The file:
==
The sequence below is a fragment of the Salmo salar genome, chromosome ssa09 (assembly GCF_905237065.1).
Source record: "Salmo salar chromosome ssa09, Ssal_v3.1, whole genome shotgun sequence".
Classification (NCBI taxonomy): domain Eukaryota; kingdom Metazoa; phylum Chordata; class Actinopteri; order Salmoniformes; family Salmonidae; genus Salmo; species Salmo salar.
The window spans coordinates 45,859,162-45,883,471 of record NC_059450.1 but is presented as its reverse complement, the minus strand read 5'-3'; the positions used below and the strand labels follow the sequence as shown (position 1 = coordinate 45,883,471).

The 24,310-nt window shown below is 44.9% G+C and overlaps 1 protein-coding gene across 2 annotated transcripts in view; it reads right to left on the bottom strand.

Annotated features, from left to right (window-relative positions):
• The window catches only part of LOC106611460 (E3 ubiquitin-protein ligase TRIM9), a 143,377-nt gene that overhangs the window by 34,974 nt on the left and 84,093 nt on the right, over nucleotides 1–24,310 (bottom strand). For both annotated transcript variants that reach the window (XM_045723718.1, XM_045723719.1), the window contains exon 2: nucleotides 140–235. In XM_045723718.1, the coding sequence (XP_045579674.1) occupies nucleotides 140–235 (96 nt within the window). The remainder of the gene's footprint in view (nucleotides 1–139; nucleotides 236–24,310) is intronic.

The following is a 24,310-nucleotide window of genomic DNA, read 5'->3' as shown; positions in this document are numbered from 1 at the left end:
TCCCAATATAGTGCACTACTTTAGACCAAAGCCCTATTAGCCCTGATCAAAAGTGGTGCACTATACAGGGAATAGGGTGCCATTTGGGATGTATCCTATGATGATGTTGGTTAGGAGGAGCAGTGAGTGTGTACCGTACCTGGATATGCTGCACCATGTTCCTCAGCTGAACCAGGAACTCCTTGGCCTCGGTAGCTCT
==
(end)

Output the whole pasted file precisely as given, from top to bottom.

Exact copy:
The sequence below is a fragment of the Salmo salar genome, chromosome ssa09 (assembly GCF_905237065.1).
Source record: "Salmo salar chromosome ssa09, Ssal_v3.1, whole genome shotgun sequence".
Classification (NCBI taxonomy): domain Eukaryota; kingdom Metazoa; phylum Chordata; class Actinopteri; order Salmoniformes; family Salmonidae; genus Salmo; species Salmo salar.
The window spans coordinates 45,859,162-45,883,471 of record NC_059450.1 but is presented as its reverse complement, the minus strand read 5'-3'; the positions used below and the strand labels follow the sequence as shown (position 1 = coordinate 45,883,471).

The 24,310-nt window shown below is 44.9% G+C and overlaps 1 protein-coding gene across 2 annotated transcripts in view; it reads right to left on the bottom strand.

Annotated features, from left to right (window-relative positions):
• The window catches only part of LOC106611460 (E3 ubiquitin-protein ligase TRIM9), a 143,377-nt gene that overhangs the window by 34,974 nt on the left and 84,093 nt on the right, over nucleotides 1–24,310 (bottom strand). For both annotated transcript variants that reach the window (XM_045723718.1, XM_045723719.1), the window contains exon 2: nucleotides 140–235. In XM_045723718.1, the coding sequence (XP_045579674.1) occupies nucleotides 140–235 (96 nt within the window). The remainder of the gene's footprint in view (nucleotides 1–139; nucleotides 236–24,310) is intronic.

The following is a 24,310-nucleotide window of genomic DNA, read 5'->3' as shown; positions in this document are numbered from 1 at the left end:
TCCCAATATAGTGCACTACTTTAGACCAAAGCCCTATTAGCCCTGATCAAAAGTGGTGCACTATACAGGGAATAGGGTGCCATTTGGGATGTATCCTATGATGATGTTGGTTAGGAGGAGCAGTGAGTGTGTACCGTACCTGGATATGCTGCACCATGTTCCTCAGCTGAACCAGGAACTCCTTGGCCTCGGTAGCTCT